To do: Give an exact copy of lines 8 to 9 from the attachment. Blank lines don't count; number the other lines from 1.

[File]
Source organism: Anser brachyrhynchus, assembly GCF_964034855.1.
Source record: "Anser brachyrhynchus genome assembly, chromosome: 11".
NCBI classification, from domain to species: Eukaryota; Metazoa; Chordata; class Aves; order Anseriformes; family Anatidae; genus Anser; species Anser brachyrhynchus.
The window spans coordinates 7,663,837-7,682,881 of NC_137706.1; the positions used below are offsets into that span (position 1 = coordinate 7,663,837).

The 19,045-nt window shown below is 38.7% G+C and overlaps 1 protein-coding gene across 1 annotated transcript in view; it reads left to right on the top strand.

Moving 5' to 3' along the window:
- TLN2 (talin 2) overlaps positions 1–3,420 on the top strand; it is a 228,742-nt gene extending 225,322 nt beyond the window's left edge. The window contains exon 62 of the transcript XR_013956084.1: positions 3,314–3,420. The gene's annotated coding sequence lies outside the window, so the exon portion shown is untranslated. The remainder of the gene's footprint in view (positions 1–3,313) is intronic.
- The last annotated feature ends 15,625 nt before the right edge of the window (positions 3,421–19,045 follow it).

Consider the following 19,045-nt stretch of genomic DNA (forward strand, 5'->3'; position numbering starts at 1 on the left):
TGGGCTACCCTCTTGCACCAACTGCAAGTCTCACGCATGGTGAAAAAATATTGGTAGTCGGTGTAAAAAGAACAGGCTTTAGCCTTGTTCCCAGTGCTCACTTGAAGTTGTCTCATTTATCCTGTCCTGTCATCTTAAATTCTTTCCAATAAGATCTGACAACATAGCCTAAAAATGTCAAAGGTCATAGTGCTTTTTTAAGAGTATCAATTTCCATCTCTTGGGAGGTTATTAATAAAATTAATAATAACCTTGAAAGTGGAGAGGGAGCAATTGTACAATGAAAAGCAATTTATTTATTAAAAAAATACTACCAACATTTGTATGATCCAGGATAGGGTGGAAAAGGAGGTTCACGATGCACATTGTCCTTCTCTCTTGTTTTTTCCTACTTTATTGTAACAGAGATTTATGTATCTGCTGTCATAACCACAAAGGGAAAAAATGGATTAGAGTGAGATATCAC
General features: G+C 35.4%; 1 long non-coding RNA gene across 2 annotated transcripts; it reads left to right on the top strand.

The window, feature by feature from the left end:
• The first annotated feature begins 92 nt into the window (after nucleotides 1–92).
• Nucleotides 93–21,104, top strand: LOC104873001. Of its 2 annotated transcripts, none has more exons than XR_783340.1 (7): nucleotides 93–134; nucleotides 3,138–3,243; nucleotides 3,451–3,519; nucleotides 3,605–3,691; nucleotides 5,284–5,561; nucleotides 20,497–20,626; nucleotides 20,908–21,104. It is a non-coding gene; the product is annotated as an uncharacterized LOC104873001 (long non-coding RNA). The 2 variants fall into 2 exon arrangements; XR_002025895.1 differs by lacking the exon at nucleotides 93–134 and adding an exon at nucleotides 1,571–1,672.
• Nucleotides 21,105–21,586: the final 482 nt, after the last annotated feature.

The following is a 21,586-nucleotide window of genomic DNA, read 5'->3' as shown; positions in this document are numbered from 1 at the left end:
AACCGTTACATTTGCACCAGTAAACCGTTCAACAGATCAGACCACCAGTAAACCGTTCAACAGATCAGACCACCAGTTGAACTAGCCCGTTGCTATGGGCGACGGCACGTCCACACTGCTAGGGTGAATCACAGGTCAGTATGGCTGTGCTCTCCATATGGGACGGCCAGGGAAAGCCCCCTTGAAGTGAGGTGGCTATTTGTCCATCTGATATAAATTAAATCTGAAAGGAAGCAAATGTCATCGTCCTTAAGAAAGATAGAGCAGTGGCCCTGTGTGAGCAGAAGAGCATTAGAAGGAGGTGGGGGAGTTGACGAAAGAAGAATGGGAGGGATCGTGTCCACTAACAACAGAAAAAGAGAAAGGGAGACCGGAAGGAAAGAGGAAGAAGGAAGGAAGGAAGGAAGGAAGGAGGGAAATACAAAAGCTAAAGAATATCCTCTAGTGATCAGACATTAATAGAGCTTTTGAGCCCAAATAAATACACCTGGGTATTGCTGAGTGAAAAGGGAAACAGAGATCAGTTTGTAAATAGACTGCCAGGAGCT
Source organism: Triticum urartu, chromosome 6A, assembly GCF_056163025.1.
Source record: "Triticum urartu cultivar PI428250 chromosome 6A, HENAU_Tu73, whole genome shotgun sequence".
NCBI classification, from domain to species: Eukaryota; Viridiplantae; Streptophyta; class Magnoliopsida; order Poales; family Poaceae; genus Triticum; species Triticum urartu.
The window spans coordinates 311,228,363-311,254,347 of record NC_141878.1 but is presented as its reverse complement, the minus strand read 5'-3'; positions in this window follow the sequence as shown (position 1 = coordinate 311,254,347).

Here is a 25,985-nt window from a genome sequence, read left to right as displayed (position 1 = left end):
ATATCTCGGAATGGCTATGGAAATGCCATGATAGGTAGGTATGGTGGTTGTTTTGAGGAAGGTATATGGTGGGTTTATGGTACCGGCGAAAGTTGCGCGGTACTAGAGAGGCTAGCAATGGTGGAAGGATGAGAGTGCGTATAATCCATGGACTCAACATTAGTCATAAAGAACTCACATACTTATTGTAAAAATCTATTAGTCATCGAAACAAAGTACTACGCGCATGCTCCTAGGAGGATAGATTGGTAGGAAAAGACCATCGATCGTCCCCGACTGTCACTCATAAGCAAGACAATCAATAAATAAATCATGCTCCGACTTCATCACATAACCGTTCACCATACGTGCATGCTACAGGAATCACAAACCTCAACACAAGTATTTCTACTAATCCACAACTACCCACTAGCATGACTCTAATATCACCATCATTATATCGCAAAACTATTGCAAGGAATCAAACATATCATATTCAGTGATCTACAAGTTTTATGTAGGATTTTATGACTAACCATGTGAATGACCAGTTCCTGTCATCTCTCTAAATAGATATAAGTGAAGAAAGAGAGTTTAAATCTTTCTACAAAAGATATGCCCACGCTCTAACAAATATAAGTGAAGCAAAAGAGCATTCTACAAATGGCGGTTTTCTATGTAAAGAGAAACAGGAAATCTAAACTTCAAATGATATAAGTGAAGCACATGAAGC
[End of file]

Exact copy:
- The last annotated feature ends 15,625 nt before the right edge of the window (positions 3,421–19,045 follow it).

Consider the following 19,045-nt stretch of genomic DNA (forward strand, 5'->3'; position numbering starts at 1 on the left):